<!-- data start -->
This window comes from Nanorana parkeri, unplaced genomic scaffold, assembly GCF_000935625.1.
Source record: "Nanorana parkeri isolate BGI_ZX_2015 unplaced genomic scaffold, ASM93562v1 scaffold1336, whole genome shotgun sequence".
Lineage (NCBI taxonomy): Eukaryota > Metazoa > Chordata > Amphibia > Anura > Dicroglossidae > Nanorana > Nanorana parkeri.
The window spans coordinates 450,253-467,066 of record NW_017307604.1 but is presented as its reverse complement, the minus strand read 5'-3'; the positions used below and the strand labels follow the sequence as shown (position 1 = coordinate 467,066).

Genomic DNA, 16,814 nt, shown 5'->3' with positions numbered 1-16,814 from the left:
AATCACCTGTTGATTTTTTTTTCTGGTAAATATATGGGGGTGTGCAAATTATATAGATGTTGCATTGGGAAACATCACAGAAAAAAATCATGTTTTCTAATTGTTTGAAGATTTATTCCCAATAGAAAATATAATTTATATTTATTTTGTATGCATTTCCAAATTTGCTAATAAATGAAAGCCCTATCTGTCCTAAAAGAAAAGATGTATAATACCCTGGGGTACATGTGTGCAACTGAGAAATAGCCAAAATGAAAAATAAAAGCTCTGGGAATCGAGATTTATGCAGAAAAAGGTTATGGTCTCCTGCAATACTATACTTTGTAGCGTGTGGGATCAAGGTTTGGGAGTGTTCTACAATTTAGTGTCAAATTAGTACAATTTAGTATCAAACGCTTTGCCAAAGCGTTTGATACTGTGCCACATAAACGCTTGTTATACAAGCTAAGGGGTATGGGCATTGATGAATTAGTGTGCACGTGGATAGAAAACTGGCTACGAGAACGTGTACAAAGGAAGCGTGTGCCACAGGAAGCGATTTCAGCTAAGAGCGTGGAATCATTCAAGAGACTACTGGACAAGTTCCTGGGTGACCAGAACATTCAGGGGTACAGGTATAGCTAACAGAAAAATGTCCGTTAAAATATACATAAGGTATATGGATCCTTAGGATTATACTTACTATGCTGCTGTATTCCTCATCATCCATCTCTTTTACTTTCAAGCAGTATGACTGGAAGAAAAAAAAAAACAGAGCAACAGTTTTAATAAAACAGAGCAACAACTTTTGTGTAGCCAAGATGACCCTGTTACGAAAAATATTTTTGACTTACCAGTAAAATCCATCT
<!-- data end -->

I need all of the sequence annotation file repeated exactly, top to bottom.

This window comes from Nanorana parkeri, unplaced genomic scaffold, assembly GCF_000935625.1.
Source record: "Nanorana parkeri isolate BGI_ZX_2015 unplaced genomic scaffold, ASM93562v1 scaffold1336, whole genome shotgun sequence".
Lineage (NCBI taxonomy): Eukaryota > Metazoa > Chordata > Amphibia > Anura > Dicroglossidae > Nanorana > Nanorana parkeri.
The window spans coordinates 450,253-467,066 of record NW_017307604.1 but is presented as its reverse complement, the minus strand read 5'-3'; the positions used below and the strand labels follow the sequence as shown (position 1 = coordinate 467,066).

Genomic DNA, 16,814 nt, shown 5'->3' with positions numbered 1-16,814 from the left:
AATCACCTGTTGATTTTTTTTTCTGGTAAATATATGGGGGTGTGCAAATTATATAGATGTTGCATTGGGAAACATCACAGAAAAAAATCATGTTTTCTAATTGTTTGAAGATTTATTCCCAATAGAAAATATAATTTATATTTATTTTGTATGCATTTCCAAATTTGCTAATAAATGAAAGCCCTATCTGTCCTAAAAGAAAAGATGTATAATACCCTGGGGTACATGTGTGCAACTGAGAAATAGCCAAAATGAAAAATAAAAGCTCTGGGAATCGAGATTTATGCAGAAAAAGGTTATGGTCTCCTGCAATACTATACTTTGTAGCGTGTGGGATCAAGGTTTGGGAGTGTTCTACAATTTAGTGTCAAATTAGTACAATTTAGTATCAAACGCTTTGCCAAAGCGTTTGATACTGTGCCACATAAACGCTTGTTATACAAGCTAAGGGGTATGGGCATTGATGAATTAGTGTGCACGTGGATAGAAAACTGGCTACGAGAACGTGTACAAAGGAAGCGTGTGCCACAGGAAGCGATTTCAGCTAAGAGCGTGGAATCATTCAAGAGACTACTGGACAAGTTCCTGGGTGACCAGAACATTCAGGGGTACAGGTATAGCTAACAGAAAAATGTCCGTTAAAATATACATAAGGTATATGGATCCTTAGGATTATACTTACTATGCTGCTGTATTCCTCATCATCCATCTCTTTTACTTTCAAGCAGTATGACTGGAAGAAAAAAAAAAACAGAGCAACAGTTTTAATAAAACAGAGCAACAACTTTTGTGTAGCCAAGATGACCCTGTTACGAAAAATATTTTTGACTTACCAGTAAAATCCATCT